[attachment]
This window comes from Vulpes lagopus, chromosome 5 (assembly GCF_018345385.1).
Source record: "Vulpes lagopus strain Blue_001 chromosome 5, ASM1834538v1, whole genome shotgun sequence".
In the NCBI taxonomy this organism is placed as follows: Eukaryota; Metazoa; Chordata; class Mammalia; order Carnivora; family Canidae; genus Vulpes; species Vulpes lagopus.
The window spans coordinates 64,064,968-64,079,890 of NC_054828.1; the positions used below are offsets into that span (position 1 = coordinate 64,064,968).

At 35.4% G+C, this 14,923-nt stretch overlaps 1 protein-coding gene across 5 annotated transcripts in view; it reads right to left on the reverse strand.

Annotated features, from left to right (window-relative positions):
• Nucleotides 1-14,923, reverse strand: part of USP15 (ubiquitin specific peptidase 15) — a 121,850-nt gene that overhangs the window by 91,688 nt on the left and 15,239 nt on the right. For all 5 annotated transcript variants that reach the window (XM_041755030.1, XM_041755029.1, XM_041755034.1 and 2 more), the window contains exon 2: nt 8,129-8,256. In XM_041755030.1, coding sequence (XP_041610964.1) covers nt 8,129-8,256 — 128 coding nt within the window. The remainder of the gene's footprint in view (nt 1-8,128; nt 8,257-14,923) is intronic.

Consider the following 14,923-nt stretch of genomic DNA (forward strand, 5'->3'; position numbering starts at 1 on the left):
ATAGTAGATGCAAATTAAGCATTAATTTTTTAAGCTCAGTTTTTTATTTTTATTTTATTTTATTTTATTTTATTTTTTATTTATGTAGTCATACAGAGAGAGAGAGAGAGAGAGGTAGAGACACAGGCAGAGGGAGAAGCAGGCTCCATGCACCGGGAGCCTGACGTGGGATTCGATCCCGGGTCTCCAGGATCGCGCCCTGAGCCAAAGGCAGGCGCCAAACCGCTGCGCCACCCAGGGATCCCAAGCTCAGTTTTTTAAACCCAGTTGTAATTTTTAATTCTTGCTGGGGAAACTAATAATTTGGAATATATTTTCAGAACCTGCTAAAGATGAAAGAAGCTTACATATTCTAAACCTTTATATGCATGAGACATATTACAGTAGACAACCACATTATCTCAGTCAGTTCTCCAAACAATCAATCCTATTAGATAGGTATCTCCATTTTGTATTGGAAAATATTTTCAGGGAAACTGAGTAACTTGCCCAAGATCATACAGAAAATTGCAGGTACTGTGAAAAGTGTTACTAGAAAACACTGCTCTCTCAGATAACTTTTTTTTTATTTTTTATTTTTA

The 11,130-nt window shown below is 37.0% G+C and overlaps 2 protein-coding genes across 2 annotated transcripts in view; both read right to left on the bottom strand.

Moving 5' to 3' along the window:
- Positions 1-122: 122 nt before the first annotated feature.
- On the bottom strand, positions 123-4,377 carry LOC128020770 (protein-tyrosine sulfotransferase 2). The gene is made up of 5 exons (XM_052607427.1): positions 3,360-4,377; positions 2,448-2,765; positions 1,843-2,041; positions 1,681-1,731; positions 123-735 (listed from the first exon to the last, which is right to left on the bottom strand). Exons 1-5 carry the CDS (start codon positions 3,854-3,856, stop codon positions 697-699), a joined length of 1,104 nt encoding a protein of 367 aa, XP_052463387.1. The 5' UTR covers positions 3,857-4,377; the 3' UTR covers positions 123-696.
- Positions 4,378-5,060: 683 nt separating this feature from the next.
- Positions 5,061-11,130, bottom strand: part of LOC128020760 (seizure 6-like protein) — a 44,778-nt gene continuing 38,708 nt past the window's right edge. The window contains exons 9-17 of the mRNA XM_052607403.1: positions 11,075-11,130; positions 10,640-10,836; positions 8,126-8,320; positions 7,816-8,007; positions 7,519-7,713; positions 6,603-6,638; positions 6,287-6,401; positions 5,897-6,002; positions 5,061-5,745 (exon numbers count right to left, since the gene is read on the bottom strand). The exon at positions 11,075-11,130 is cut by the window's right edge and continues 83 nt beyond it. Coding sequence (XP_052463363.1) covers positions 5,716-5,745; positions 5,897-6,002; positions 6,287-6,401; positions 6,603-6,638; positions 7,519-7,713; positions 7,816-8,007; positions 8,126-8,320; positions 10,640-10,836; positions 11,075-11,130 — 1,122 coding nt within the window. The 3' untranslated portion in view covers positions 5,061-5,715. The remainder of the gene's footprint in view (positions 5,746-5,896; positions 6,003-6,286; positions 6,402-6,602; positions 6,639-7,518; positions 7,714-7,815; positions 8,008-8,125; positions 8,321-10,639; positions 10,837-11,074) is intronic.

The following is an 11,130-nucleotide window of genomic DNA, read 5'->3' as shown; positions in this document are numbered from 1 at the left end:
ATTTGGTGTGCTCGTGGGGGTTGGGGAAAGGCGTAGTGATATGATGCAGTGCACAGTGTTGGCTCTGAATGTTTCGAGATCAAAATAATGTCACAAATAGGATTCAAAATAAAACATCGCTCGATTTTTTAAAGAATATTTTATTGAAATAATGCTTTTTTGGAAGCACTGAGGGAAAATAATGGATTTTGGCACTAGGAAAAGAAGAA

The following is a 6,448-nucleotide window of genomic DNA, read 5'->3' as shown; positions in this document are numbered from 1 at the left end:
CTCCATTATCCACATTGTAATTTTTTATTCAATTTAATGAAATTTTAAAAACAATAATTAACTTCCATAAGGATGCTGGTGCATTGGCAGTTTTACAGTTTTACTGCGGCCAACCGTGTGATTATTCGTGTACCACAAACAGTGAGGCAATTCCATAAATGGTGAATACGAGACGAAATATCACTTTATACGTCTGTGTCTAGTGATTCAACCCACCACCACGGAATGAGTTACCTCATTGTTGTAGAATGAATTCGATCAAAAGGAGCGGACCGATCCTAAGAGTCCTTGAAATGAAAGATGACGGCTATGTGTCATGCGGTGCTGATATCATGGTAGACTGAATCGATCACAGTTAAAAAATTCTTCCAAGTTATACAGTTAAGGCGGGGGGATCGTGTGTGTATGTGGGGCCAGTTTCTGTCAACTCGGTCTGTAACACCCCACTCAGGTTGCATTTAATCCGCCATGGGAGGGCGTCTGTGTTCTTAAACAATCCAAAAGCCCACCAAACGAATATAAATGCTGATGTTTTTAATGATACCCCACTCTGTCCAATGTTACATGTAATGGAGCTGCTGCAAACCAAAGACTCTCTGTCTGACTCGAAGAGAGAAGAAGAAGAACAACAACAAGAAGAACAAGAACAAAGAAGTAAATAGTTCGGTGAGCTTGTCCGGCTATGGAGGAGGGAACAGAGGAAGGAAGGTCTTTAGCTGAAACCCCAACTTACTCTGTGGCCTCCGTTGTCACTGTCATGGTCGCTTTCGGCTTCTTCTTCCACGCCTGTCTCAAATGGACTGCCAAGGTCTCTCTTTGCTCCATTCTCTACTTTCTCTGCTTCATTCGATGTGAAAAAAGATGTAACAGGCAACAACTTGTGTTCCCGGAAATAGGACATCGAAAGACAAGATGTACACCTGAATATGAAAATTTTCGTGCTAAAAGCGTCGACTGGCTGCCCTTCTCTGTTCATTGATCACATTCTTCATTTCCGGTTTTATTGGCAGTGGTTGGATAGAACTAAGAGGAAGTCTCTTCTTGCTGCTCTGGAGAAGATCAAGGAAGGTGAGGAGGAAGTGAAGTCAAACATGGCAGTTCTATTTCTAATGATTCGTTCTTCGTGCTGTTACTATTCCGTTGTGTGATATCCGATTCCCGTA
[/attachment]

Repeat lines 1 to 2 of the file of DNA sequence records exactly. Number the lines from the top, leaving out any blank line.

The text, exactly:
This window comes from Vulpes lagopus, chromosome 5 (assembly GCF_018345385.1).
Source record: "Vulpes lagopus strain Blue_001 chromosome 5, ASM1834538v1, whole genome shotgun sequence".